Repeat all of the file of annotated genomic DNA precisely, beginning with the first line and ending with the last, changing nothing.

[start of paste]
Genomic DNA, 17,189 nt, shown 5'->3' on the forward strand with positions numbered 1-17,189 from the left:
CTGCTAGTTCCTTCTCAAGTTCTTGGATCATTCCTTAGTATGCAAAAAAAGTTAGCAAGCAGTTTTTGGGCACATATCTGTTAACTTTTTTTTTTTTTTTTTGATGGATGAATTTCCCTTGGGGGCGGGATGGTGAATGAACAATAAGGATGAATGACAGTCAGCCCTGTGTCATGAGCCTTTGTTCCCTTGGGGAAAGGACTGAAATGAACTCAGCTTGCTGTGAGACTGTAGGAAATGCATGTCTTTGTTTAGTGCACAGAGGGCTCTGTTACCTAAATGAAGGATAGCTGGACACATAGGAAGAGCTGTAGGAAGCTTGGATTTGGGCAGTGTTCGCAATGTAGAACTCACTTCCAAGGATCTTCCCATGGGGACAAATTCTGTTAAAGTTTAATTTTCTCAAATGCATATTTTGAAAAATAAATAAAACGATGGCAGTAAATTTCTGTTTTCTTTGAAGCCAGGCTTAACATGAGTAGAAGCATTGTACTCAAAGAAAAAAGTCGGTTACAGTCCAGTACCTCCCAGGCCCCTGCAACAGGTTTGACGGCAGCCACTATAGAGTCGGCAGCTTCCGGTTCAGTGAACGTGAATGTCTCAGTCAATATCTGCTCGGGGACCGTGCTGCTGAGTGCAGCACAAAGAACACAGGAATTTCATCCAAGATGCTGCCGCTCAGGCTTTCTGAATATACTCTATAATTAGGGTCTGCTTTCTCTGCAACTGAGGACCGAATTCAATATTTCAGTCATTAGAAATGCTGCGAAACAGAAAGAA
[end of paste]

Genomic DNA, 17,189 nt, shown 5'->3' on the forward strand with positions numbered 1-17,189 from the left:
CTGCTAGTTCCTTCTCAAGTTCTTGGATCATTCCTTAGTATGCAAAAAAAGTTAGCAAGCAGTTTTTGGGCACATATCTGTTAACTTTTTTTTTTTTTTTTTGATGGATGAATTTCCCTTGGGGGCGGGATGGTGAATGAACAATAAGGATGAATGACAGTCAGCCCTGTGTCATGAGCCTTTGTTCCCTTGGGGAAAGGACTGAAATGAACTCAGCTTGCTGTGAGACTGTAGGAAATGCATGTCTTTGTTTAGTGCACAGAGGGCTCTGTTACCTAAATGAAGGATAGCTGGACACATAGGAAGAGCTGTAGGAAGCTTGGATTTGGGCAGTGTTCGCAATGTAGAACTCACTTCCAAGGATCTTCCCATGGGGACAAATTCTGTTAAAGTTTAATTTTCTCAAATGCATATTTTGAAAAATAAATAAAACGATGGCAGTAAATTTCTGTTTTCTTTGAAGCCAGGCTTAACATGAGTAGAAGCATTGTACTCAAAGAAAAAAGTCGGTTACAGTCCAGTACCTCCCAGGCCCCTGCAACAGGTTTGACGGCAGCCACTATAGAGTCGGCAGCTTCCGGTTCAGTGAACGTGAATGTCTCAGTCAATATCTGCTCGGGGACCGTGCTGCTGAGTGCAGCACAAAGAACACAGGAATTTCATCCAAGATGCTGCCGCTCAGGCTTTCTGAATATACTCTATAATTAGGGTCTGCTTTCTCTGCAACTGAGGACCGAATTCAATATTTCAGTCATTAGAAATGCTGCGAAACAGAAAGAA